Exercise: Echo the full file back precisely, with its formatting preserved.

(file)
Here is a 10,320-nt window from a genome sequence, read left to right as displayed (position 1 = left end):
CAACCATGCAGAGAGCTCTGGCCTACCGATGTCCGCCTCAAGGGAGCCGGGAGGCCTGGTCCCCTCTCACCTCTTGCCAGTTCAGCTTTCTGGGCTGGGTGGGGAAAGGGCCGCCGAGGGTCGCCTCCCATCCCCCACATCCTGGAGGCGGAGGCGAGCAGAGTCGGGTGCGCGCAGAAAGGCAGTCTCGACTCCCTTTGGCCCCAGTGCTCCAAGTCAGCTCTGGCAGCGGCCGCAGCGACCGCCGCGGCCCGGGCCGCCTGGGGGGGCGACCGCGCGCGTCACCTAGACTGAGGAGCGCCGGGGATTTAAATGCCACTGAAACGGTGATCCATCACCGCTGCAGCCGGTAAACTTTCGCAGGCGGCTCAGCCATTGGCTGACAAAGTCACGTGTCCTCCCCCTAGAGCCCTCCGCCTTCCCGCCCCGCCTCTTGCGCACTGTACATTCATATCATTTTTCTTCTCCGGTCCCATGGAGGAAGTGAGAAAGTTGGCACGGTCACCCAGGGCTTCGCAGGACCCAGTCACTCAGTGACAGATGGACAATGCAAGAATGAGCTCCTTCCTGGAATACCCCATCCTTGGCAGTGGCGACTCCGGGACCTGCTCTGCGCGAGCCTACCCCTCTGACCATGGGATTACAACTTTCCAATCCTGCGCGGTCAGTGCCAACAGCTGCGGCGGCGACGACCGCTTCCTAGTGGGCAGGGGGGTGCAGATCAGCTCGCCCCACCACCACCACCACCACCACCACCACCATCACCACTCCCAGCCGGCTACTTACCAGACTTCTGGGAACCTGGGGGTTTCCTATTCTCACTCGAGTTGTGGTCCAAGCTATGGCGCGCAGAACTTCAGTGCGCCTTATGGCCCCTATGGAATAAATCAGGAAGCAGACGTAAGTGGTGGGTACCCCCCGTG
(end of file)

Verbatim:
Here is a 10,320-nt window from a genome sequence, read left to right as displayed (position 1 = left end):
CAACCATGCAGAGAGCTCTGGCCTACCGATGTCCGCCTCAAGGGAGCCGGGAGGCCTGGTCCCCTCTCACCTCTTGCCAGTTCAGCTTTCTGGGCTGGGTGGGGAAAGGGCCGCCGAGGGTCGCCTCCCATCCCCCACATCCTGGAGGCGGAGGCGAGCAGAGTCGGGTGCGCGCAGAAAGGCAGTCTCGACTCCCTTTGGCCCCAGTGCTCCAAGTCAGCTCTGGCAGCGGCCGCAGCGACCGCCGCGGCCCGGGCCGCCTGGGGGGGCGACCGCGCGCGTCACCTAGACTGAGGAGCGCCGGGGATTTAAATGCCACTGAAACGGTGATCCATCACCGCTGCAGCCGGTAAACTTTCGCAGGCGGCTCAGCCATTGGCTGACAAAGTCACGTGTCCTCCCCCTAGAGCCCTCCGCCTTCCCGCCCCGCCTCTTGCGCACTGTACATTCATATCATTTTTCTTCTCCGGTCCCATGGAGGAAGTGAGAAAGTTGGCACGGTCACCCAGGGCTTCGCAGGACCCAGTCACTCAGTGACAGATGGACAATGCAAGAATGAGCTCCTTCCTGGAATACCCCATCCTTGGCAGTGGCGACTCCGGGACCTGCTCTGCGCGAGCCTACCCCTCTGACCATGGGATTACAACTTTCCAATCCTGCGCGGTCAGTGCCAACAGCTGCGGCGGCGACGACCGCTTCCTAGTGGGCAGGGGGGTGCAGATCAGCTCGCCCCACCACCACCACCACCACCACCACCACCATCACCACTCCCAGCCGGCTACTTACCAGACTTCTGGGAACCTGGGGGTTTCCTATTCTCACTCGAGTTGTGGTCCAAGCTATGGCGCGCAGAACTTCAGTGCGCCTTATGGCCCCTATGGAATAAATCAGGAAGCAGACGTAAGTGGTGGGTACCCCCCGTG